IS MY CAR AN ASSET?
The answer is asset. Despite what some online gurus may tell you! You can take our word for it, or keep reading…
Looking at the accounting conceptual frameworks definition of an asset “A present economic resource controlled by the entity as a result of past events. Economic resource has the potential to produce economic benefits”
The car itself will always hold some form of value, so can produce economic benefits, no matter how old, rusty, ugly the car may be! There will always be a breaker/scrap yard that will purchase the car for materials or parts. And for that very reason your car is an asset despite its value.
So why the mention of liability?
The misconception is that an asset must be something that generates money above its cost i.e. a business vehicle, a private hire vehicle or appreciating antique car. If that was the case practically everything you own is a liability, from your toothbrush, to the clothes you wear, to the device you are reading this on. See how the logic is flawed?
What people are calling a liability is a “depreciating asset” which loses value as it is consumed/worn & torn. Cars are an example of a high value depreciating asset that is commonly owned by the general public, the notorious loss of value is what sparks this debate.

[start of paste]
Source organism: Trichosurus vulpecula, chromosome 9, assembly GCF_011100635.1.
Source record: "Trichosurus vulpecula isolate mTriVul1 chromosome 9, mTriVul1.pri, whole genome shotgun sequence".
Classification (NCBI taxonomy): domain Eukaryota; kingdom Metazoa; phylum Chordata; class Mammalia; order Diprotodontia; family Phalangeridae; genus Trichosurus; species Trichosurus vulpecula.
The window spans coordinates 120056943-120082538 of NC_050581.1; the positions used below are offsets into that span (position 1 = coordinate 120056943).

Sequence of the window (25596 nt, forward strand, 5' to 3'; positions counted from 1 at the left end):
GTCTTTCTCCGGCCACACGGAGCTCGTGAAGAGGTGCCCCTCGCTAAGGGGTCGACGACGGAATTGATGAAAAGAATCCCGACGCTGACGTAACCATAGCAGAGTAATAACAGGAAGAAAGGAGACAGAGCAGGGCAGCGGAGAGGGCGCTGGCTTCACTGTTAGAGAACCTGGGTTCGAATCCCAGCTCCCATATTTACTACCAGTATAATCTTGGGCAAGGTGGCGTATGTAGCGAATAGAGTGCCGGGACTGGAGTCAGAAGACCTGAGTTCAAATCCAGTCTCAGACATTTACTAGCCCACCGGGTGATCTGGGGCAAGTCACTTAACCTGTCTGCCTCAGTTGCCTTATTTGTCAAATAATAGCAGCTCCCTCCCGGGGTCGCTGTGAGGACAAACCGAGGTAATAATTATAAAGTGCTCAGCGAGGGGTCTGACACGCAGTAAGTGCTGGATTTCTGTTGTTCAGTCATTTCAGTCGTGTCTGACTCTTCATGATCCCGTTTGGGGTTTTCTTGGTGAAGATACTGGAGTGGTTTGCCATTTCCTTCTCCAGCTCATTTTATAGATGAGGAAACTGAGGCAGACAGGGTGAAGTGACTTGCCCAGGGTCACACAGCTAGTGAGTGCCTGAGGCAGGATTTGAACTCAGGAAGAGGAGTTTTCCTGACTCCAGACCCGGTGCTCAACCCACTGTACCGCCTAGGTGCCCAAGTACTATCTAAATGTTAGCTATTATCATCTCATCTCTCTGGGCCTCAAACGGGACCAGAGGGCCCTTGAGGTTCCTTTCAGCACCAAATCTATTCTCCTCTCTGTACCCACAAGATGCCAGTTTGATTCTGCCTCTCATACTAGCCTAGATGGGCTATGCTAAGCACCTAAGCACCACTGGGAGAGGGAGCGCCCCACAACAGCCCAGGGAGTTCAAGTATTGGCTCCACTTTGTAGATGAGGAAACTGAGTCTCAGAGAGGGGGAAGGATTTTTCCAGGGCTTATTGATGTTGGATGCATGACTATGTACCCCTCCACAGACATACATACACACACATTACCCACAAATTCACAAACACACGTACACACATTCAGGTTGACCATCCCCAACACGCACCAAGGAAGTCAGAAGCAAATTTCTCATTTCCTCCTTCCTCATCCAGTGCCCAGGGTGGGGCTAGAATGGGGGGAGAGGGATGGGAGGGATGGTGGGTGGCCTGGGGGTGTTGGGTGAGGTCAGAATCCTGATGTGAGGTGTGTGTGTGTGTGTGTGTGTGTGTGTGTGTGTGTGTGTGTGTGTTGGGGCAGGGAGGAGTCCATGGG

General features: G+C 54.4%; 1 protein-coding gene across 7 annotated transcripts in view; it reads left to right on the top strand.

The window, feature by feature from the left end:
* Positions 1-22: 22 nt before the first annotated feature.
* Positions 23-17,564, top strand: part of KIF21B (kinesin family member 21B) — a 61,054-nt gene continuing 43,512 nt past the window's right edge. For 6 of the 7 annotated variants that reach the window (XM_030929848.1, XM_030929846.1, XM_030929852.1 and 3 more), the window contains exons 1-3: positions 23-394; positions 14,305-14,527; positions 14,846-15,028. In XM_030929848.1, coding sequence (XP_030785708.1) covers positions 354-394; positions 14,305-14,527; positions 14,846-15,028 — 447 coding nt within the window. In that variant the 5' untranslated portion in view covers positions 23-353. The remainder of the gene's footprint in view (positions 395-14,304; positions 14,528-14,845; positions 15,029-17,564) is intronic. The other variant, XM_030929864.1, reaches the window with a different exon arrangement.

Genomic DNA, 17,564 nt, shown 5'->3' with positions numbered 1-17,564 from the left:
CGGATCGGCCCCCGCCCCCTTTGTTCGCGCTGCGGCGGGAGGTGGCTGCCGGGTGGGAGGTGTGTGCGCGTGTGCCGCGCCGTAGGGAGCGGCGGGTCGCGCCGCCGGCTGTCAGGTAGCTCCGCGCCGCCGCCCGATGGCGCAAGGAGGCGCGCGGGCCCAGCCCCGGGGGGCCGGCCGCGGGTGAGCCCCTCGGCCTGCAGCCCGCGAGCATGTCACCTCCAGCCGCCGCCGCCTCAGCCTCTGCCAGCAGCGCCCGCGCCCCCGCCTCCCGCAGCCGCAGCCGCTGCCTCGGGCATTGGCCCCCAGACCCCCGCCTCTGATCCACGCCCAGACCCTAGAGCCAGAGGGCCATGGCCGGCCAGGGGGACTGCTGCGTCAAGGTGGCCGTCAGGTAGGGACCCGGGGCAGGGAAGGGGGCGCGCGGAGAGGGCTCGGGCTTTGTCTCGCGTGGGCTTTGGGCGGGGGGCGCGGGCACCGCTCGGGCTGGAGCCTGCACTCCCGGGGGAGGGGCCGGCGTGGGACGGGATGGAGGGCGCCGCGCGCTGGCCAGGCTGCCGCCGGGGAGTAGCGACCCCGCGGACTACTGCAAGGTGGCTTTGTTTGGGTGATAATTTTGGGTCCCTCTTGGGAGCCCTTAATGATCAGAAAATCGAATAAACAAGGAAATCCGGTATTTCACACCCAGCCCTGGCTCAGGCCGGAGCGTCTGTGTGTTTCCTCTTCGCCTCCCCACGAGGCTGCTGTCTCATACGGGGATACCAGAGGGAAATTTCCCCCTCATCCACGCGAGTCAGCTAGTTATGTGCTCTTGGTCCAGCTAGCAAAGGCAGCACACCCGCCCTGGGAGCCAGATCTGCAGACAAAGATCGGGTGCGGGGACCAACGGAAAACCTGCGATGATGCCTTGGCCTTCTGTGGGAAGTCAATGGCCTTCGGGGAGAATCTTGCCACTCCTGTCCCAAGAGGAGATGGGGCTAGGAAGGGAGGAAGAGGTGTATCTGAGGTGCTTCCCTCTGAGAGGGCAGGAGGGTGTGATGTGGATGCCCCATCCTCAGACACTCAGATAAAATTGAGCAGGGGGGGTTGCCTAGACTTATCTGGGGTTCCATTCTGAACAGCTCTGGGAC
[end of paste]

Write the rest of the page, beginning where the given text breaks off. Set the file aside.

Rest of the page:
What if I Finance or Lease my car?
If you finance or lease your car (Right of use asset under accounting standards) the loan to buy the vehicle or the contractual lease payments are liabilities, the car itself is still an asset which could be sold to pay off the loan or collateral if you cannot meet payments.
The accounting conceptual frameworks definition of a liability is “A present obligation of the entity to transfer an economic resource as a result of past events. Entity has no practical ability to avoid transfer”
You can have as a result of having a car, but the car itself is not a liability.
A car is an asset.
Next time you get into this debate with someone online. Say nothing, just share this
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